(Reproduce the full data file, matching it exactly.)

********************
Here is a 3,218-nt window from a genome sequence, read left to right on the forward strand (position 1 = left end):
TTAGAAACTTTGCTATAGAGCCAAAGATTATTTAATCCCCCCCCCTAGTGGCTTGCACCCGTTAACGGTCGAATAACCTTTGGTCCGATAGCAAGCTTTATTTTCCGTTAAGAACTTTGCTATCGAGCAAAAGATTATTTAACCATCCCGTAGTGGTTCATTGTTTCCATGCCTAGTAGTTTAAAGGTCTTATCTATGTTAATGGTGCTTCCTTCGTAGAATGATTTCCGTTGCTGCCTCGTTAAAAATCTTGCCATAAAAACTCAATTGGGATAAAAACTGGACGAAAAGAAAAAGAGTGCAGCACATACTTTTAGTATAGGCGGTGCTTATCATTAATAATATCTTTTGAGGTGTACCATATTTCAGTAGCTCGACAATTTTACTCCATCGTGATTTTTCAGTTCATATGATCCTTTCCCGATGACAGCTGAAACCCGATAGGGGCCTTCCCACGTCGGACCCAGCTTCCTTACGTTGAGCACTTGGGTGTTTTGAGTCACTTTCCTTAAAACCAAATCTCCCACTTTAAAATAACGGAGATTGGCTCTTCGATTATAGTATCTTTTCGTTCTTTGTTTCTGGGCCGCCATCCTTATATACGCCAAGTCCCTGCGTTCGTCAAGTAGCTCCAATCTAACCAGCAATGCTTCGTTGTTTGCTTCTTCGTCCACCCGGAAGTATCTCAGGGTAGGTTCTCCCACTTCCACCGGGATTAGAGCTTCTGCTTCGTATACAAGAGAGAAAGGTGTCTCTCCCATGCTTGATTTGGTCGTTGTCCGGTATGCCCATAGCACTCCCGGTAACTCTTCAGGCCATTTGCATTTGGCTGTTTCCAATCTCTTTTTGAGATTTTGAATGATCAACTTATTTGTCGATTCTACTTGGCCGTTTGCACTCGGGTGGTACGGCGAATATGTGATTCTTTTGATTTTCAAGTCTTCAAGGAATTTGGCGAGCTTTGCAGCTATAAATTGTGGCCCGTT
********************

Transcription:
Here is a 3,218-nt window from a genome sequence, read left to right on the forward strand (position 1 = left end):
TTAGAAACTTTGCTATAGAGCCAAAGATTATTTAATCCCCCCCCCTAGTGGCTTGCACCCGTTAACGGTCGAATAACCTTTGGTCCGATAGCAAGCTTTATTTTCCGTTAAGAACTTTGCTATCGAGCAAAAGATTATTTAACCATCCCGTAGTGGTTCATTGTTTCCATGCCTAGTAGTTTAAAGGTCTTATCTATGTTAATGGTGCTTCCTTCGTAGAATGATTTCCGTTGCTGCCTCGTTAAAAATCTTGCCATAAAAACTCAATTGGGATAAAAACTGGACGAAAAGAAAAAGAGTGCAGCACATACTTTTAGTATAGGCGGTGCTTATCATTAATAATATCTTTTGAGGTGTACCATATTTCAGTAGCTCGACAATTTTACTCCATCGTGATTTTTCAGTTCATATGATCCTTTCCCGATGACAGCTGAAACCCGATAGGGGCCTTCCCACGTCGGACCCAGCTTCCTTACGTTGAGCACTTGGGTGTTTTGAGTCACTTTCCTTAAAACCAAATCTCCCACTTTAAAATAACGGAGATTGGCTCTTCGATTATAGTATCTTTTCGTTCTTTGTTTCTGGGCCGCCATCCTTATATACGCCAAGTCCCTGCGTTCGTCAAGTAGCTCCAATCTAACCAGCAATGCTTCGTTGTTTGCTTCTTCGTCCACCCGGAAGTATCTCAGGGTAGGTTCTCCCACTTCCACCGGGATTAGAGCTTCTGCTTCGTATACAAGAGAGAAAGGTGTCTCTCCCATGCTTGATTTGGTCGTTGTCCGGTATGCCCATAGCACTCCCGGTAACTCTTCAGGCCATTTGCATTTGGCTGTTTCCAATCTCTTTTTGAGATTTTGAATGATCAACTTATTTGTCGATTCTACTTGGCCGTTTGCACTCGGGTGGTACGGCGAATATGTGATTCTTTTGATTTTCAAGTCTTCAAGGAATTTGGCGAGCTTTGCAGCTATAAATTGTGGCCCGTT